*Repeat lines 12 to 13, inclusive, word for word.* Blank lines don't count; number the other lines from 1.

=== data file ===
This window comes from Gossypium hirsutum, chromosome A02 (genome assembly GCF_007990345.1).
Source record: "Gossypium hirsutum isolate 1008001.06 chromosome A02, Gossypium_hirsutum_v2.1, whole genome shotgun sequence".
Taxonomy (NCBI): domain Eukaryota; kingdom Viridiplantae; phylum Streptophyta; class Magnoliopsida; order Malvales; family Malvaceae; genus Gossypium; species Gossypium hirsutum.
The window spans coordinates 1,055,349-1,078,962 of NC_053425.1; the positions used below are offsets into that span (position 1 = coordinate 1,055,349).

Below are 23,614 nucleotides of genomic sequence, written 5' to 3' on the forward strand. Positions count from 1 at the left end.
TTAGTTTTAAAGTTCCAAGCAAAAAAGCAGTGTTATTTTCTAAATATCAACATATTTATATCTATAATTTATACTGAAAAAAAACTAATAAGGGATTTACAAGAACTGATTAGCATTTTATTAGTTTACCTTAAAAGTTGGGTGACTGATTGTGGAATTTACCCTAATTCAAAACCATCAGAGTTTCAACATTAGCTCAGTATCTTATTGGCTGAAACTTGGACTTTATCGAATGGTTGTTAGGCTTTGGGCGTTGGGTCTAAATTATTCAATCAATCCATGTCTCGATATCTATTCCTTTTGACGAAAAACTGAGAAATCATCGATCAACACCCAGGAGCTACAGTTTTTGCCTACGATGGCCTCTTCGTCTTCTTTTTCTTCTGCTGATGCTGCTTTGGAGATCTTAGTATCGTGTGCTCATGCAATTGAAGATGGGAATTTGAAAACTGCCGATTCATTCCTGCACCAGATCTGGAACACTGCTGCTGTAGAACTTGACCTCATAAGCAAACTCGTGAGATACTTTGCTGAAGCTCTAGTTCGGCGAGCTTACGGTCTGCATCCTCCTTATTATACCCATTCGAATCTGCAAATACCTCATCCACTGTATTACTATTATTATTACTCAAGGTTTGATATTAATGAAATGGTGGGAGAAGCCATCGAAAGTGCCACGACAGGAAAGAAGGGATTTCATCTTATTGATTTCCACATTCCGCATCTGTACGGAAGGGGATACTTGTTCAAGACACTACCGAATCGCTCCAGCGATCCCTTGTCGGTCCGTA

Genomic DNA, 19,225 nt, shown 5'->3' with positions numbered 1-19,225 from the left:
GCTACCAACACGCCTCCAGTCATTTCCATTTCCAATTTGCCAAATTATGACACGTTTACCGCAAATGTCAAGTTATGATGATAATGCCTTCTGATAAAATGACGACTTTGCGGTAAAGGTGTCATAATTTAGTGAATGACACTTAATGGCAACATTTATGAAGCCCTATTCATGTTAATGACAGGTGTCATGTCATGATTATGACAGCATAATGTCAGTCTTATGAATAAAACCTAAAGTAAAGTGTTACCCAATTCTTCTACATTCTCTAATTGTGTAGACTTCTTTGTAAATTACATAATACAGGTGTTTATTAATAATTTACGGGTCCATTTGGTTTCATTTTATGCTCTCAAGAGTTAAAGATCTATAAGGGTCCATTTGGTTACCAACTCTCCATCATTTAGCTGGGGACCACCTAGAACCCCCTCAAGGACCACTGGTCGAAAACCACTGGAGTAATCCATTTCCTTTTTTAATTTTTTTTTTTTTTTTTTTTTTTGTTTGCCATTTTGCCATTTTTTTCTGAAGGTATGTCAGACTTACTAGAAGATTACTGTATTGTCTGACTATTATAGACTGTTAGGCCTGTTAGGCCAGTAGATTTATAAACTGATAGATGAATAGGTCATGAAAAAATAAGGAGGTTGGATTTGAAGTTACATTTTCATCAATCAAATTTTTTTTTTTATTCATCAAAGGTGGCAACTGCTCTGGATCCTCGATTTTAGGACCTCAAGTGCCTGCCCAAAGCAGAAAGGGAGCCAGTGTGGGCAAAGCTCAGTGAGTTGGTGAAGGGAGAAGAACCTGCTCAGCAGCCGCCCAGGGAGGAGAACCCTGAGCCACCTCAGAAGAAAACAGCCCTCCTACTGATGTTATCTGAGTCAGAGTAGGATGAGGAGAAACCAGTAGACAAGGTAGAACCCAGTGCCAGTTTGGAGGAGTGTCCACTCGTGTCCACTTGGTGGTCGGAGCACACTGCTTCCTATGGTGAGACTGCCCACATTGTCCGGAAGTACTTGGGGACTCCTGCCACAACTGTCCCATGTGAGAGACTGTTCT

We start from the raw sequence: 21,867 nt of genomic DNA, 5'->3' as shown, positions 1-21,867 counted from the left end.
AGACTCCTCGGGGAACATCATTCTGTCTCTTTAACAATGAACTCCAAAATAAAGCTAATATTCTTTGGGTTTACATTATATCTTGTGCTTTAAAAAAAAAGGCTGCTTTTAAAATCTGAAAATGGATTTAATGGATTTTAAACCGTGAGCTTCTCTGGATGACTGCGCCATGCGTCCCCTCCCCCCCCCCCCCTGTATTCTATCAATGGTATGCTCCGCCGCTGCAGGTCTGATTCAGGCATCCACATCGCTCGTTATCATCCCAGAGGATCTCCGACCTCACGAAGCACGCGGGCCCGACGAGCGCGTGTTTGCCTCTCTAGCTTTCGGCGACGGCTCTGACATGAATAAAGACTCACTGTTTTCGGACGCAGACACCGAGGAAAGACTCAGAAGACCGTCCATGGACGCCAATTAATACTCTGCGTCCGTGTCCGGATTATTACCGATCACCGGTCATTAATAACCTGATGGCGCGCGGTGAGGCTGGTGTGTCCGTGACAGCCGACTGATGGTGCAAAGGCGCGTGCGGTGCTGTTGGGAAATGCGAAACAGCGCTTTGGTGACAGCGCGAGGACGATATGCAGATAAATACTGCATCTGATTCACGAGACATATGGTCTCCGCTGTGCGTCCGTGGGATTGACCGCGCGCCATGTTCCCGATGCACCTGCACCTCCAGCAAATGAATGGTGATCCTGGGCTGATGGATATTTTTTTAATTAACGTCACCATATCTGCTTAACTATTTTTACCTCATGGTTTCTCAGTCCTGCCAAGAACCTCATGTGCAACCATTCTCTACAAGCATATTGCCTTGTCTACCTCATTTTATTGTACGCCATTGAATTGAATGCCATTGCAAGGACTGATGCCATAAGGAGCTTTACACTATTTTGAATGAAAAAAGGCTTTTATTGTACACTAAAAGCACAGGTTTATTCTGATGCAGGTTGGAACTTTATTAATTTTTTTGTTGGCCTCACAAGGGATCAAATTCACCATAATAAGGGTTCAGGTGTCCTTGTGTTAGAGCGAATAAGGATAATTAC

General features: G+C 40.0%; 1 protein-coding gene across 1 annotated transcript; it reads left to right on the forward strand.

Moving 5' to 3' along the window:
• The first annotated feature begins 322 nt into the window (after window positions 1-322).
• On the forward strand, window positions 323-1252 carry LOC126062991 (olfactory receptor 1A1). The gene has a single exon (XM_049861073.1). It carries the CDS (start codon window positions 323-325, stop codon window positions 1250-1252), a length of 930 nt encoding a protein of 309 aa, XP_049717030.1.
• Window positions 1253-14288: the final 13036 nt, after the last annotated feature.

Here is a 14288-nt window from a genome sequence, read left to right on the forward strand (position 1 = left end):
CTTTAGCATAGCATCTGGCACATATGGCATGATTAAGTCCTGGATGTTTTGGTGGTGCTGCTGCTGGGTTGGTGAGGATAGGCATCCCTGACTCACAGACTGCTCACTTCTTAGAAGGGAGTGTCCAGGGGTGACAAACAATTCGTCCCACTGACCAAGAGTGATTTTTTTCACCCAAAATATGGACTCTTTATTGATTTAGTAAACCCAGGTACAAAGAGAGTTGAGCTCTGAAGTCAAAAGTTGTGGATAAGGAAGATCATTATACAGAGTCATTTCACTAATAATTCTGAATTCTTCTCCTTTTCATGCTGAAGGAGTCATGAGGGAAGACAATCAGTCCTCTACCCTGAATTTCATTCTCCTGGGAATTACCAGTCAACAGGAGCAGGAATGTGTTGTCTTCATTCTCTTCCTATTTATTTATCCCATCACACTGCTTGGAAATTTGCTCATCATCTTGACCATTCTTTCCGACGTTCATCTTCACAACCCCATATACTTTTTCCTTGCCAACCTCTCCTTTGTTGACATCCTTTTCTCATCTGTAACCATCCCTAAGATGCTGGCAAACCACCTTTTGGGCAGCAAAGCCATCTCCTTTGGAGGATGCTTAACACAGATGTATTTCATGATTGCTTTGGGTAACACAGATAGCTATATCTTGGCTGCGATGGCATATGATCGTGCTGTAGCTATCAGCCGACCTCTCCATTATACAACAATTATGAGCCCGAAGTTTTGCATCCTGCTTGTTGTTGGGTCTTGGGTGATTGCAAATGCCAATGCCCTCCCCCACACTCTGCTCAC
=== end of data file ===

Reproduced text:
Moving 5' to 3' along the window:
• The first annotated feature begins 322 nt into the window (after window positions 1-322).